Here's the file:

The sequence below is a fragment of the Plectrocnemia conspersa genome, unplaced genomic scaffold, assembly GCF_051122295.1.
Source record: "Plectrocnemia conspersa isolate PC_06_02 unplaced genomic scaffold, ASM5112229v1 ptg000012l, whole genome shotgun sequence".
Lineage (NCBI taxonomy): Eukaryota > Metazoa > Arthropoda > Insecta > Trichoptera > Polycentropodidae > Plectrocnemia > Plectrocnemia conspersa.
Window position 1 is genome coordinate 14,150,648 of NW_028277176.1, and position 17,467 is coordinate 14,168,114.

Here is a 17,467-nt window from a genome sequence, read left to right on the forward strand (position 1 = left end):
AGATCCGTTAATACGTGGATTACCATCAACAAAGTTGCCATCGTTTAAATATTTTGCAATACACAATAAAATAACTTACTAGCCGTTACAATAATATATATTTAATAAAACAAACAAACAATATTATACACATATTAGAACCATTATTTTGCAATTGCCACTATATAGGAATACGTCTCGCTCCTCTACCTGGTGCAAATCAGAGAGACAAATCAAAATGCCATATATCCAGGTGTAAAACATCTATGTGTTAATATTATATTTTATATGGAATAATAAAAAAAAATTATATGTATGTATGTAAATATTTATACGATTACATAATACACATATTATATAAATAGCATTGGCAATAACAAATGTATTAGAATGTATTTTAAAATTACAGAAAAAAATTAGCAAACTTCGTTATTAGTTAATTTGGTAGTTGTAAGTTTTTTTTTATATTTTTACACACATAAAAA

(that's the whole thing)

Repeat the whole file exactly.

The sequence below is a fragment of the Plectrocnemia conspersa genome, unplaced genomic scaffold, assembly GCF_051122295.1.
Source record: "Plectrocnemia conspersa isolate PC_06_02 unplaced genomic scaffold, ASM5112229v1 ptg000012l, whole genome shotgun sequence".
Lineage (NCBI taxonomy): Eukaryota > Metazoa > Arthropoda > Insecta > Trichoptera > Polycentropodidae > Plectrocnemia > Plectrocnemia conspersa.
Window position 1 is genome coordinate 14,150,648 of NW_028277176.1, and position 17,467 is coordinate 14,168,114.

Here is a 17,467-nt window from a genome sequence, read left to right on the forward strand (position 1 = left end):
AGATCCGTTAATACGTGGATTACCATCAACAAAGTTGCCATCGTTTAAATATTTTGCAATACACAATAAAATAACTTACTAGCCGTTACAATAATATATATTTAATAAAACAAACAAACAATATTATACACATATTAGAACCATTATTTTGCAATTGCCACTATATAGGAATACGTCTCGCTCCTCTACCTGGTGCAAATCAGAGAGACAAATCAAAATGCCATATATCCAGGTGTAAAACATCTATGTGTTAATATTATATTTTATATGGAATAATAAAAAAAAATTATATGTATGTATGTAAATATTTATACGATTACATAATACACATATTATATAAATAGCATTGGCAATAACAAATGTATTAGAATGTATTTTAAAATTACAGAAAAAAATTAGCAAACTTCGTTATTAGTTAATTTGGTAGTTGTAAGTTTTTTTTTATATTTTTACACACATAAAAA